The Ultimate Catfish Guide
If you have wondered what makes the sport of catfishing so popular, this Ultimate Catfish Guide will provide you the reasons why and how you can enjoy success in the game. Besides the great taste they provide on the dinner table, the experience they deliver as you bring them out of the water is one of a kind.
Seemingly, catfish are eager to feast on any offering that is presented to them. With the abundance in numbers in the world and this aggressive feeding habit, catfish are catchable by all levels of anglers, from young and old, to new or veteran.
Not to mention, once on the line, catfish are known to give the angler a good fight. The size and strength of catfish makes retrieval a challenge, as they try to work themselves free from a hook. Their ferociousness to gain freedom makes any angler enthusiastic to experience the thrill.
All About Catfish
Catfish can be found nearly anywhere in the world, with the exception being Antarctica. According to the World Fishing Network, there are 3,000 or more species of catfish on Earth. Their population is strong and widespread, despite the fact that they are one of the most harvested fish in the world due to their popularity as a delicacy.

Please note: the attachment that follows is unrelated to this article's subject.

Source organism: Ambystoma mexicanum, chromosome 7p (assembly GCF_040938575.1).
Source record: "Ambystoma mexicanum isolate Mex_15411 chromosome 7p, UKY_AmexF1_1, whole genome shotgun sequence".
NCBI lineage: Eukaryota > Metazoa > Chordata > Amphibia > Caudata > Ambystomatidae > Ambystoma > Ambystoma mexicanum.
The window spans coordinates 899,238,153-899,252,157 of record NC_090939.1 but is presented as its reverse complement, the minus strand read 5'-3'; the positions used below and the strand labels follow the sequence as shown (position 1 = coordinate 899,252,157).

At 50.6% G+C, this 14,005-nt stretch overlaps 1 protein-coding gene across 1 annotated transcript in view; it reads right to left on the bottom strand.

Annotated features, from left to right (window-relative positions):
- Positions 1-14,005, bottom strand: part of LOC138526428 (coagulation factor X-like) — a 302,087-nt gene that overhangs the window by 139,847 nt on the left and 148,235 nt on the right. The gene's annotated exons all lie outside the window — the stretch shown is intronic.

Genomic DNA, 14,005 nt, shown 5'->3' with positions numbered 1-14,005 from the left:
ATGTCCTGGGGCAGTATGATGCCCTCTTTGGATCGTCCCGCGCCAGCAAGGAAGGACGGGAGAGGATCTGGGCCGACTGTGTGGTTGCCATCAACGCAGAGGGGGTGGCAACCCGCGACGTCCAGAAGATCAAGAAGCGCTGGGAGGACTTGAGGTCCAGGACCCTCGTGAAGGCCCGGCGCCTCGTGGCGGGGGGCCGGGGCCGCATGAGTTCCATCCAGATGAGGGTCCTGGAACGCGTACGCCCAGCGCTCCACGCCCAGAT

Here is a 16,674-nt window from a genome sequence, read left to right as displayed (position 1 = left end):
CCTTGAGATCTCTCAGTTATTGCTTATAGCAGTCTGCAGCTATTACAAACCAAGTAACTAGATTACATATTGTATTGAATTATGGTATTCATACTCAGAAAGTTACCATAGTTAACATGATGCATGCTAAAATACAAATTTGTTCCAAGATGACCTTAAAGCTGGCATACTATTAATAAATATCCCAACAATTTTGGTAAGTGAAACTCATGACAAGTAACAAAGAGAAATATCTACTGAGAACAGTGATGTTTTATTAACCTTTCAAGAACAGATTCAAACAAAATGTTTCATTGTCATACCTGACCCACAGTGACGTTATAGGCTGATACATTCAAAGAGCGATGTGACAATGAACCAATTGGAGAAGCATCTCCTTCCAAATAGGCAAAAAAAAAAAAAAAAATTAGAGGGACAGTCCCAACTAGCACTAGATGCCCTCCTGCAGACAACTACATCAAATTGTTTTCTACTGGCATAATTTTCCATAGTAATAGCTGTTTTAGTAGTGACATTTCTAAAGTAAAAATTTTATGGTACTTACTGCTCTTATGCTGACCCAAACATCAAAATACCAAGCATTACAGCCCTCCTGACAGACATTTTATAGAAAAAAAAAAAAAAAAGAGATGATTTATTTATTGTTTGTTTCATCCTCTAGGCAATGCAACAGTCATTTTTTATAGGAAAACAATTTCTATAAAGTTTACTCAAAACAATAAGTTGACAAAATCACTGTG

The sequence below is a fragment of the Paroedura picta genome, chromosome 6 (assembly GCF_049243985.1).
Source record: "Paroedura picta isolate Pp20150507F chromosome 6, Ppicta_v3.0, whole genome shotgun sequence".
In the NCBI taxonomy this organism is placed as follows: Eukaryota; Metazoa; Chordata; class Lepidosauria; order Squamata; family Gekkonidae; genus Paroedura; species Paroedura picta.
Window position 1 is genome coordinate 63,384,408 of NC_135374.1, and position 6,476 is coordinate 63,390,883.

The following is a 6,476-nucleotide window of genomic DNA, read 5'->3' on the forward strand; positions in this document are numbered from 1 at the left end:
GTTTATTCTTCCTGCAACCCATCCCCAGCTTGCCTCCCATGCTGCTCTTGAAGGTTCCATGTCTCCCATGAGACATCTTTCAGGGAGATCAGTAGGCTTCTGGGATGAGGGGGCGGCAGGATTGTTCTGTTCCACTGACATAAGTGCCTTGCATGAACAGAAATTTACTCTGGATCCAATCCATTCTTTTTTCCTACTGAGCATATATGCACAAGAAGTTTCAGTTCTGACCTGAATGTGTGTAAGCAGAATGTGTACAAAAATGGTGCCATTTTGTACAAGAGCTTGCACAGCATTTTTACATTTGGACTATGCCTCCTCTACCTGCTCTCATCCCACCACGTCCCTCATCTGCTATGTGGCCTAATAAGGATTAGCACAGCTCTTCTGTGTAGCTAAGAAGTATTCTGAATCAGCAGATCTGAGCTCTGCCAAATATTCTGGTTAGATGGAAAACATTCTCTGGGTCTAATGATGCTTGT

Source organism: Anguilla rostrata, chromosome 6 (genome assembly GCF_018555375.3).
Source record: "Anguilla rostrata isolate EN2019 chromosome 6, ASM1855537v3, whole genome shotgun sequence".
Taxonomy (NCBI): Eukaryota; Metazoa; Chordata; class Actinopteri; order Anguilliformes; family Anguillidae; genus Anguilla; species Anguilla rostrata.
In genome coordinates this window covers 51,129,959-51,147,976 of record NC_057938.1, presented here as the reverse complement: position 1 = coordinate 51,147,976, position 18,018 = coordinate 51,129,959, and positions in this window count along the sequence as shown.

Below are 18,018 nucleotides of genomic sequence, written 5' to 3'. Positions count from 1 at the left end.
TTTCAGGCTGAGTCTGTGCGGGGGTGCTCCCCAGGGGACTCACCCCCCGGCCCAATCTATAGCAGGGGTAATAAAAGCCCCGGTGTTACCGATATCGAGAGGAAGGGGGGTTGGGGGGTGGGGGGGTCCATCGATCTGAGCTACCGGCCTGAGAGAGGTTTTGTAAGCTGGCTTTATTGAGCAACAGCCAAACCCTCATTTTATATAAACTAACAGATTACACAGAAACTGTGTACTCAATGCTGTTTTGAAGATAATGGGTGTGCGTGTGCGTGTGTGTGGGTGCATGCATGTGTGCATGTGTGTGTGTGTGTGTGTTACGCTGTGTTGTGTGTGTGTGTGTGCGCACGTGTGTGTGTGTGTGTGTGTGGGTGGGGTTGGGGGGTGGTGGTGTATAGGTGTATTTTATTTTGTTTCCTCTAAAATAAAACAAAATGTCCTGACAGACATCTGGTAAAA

Catfish can be found in all types of water bodies, from freshwater to saltwater habitats… from rivers and streams to our vast oceans. Catfish thrive is numerous ecosystems, whether it be a raging river or a warm, stagnant pond. Known to survive from 8 to 20 years in the wild, the heartiness of catfish allows them to live well in a broad range of water temperatures, from just above the freezing mark to nearly the century mark.
While often being misconstrued as a garbage feeding species, who feed on the rubbish at the bottom of the water, catfish are actually very sophisticated creatures. Their ability to distinguish sounds and vibrations, as well as smells in the water, is more advanced than many other species of fish.
This extraordinary sensing ability is due to the barbels of the catfish, which are the “whiskers” that this species has and are well-known for. Each of these barbels contain a great concentration of sensory organs and each catfish can develop up to four pairs.
These barbels are often a unique characteristic by which catfish are identified by. It is often said and repeated that the catfish has the ability to sting their predators, including humans, which causes some anglers anxiety about enjoying catfishing. While the use of the word “sting” is subjective, these is a distinctive factor that catfish possess that other fish species do not.